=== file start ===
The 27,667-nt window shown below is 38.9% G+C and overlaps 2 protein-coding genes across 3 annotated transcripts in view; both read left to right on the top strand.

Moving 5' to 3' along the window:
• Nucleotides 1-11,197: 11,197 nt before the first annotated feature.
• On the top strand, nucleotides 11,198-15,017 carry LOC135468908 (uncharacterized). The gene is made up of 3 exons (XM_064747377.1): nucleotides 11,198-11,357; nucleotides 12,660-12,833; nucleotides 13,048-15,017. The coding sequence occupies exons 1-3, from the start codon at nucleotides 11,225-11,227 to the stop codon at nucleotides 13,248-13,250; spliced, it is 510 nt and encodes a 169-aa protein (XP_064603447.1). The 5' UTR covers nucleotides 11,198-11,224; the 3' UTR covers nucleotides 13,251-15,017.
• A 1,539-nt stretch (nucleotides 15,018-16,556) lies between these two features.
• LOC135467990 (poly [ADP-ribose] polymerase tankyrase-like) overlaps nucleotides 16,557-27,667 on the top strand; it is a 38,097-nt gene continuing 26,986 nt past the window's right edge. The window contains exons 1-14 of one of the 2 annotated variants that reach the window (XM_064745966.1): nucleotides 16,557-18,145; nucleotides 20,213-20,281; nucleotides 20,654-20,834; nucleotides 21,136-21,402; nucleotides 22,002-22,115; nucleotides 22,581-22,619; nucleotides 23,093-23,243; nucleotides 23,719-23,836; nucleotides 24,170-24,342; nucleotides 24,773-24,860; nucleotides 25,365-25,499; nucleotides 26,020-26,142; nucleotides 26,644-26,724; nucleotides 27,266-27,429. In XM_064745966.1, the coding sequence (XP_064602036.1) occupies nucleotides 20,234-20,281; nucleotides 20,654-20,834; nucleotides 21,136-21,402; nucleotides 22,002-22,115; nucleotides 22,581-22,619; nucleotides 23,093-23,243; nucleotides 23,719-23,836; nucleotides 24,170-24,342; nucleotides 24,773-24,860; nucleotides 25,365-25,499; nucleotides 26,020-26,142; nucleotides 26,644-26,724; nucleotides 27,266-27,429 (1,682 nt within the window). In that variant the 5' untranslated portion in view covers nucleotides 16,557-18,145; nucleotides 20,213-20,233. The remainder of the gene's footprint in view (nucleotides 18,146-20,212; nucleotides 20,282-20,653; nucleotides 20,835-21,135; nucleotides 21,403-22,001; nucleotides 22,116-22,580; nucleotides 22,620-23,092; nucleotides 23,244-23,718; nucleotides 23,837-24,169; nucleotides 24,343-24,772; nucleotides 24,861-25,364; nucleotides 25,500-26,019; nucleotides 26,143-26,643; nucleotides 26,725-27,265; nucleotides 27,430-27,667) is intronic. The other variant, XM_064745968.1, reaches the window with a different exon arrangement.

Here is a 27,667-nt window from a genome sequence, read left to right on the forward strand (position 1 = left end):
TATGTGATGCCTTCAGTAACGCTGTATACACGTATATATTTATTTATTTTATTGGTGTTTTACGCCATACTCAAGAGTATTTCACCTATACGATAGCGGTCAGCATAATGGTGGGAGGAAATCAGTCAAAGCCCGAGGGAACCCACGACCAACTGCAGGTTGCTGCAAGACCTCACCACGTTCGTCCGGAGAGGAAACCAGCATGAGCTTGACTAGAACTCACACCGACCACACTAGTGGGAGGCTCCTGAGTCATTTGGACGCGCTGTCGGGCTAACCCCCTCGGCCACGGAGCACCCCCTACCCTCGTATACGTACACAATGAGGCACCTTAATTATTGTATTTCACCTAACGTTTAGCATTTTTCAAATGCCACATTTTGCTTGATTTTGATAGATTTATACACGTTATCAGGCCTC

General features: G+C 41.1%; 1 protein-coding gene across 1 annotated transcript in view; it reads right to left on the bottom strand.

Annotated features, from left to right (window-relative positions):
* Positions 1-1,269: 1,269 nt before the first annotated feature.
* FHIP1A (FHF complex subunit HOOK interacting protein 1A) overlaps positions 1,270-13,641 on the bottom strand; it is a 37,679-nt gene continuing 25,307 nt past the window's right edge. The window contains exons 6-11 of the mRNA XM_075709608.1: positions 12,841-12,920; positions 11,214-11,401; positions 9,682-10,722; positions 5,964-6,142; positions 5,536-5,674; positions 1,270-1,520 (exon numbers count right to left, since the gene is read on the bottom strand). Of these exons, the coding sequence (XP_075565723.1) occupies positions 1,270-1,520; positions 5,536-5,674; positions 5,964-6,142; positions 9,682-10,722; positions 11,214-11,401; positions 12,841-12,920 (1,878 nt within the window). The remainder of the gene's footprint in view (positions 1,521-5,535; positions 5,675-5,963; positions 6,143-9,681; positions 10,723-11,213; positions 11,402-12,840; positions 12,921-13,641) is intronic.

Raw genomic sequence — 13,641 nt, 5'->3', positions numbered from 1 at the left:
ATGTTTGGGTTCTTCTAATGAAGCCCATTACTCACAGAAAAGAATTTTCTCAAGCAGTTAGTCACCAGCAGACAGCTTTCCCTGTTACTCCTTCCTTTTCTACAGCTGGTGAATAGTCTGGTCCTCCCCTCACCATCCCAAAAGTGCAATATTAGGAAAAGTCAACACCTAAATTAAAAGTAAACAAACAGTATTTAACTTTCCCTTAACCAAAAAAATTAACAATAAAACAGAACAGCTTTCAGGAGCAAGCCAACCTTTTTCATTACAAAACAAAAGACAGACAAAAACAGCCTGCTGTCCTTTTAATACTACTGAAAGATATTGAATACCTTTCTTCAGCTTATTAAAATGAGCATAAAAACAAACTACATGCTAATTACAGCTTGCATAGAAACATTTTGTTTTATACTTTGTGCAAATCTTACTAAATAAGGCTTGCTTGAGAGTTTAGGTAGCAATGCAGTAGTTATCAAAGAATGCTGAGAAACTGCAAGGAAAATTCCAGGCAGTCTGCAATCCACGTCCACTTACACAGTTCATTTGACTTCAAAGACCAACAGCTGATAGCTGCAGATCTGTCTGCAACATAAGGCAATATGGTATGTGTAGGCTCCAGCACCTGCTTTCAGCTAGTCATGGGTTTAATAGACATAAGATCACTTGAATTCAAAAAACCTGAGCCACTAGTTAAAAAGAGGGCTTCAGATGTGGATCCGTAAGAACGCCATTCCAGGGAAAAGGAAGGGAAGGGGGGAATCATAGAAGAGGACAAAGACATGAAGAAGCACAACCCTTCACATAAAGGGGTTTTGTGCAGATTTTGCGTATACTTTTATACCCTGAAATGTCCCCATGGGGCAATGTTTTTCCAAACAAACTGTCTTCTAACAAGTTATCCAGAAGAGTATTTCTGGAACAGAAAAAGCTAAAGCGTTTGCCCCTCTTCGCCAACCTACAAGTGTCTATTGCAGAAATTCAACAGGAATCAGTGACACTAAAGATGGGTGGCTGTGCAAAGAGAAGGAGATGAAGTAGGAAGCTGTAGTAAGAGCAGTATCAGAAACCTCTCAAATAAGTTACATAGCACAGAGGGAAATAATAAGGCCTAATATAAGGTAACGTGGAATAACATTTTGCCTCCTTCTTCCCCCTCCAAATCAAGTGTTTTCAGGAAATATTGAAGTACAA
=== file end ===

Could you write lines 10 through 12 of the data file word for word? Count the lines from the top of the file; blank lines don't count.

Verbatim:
Annotated features, from left to right (window-relative positions):
* Positions 1-1,269: 1,269 nt before the first annotated feature.
* FHIP1A (FHF complex subunit HOOK interacting protein 1A) overlaps positions 1,270-13,641 on the bottom strand; it is a 37,679-nt gene continuing 25,307 nt past the window's right edge. The window contains exons 6-11 of the mRNA XM_075709608.1: positions 12,841-12,920; positions 11,214-11,401; positions 9,682-10,722; positions 5,964-6,142; positions 5,536-5,674; positions 1,270-1,520 (exon numbers count right to left, since the gene is read on the bottom strand). Of these exons, the coding sequence (XP_075565723.1) occupies positions 1,270-1,520; positions 5,536-5,674; positions 5,964-6,142; positions 9,682-10,722; positions 11,214-11,401; positions 12,841-12,920 (1,878 nt within the window). The remainder of the gene's footprint in view (positions 1,521-5,535; positions 5,675-5,963; positions 6,143-9,681; positions 10,723-11,213; positions 11,402-12,840; positions 12,921-13,641) is intronic.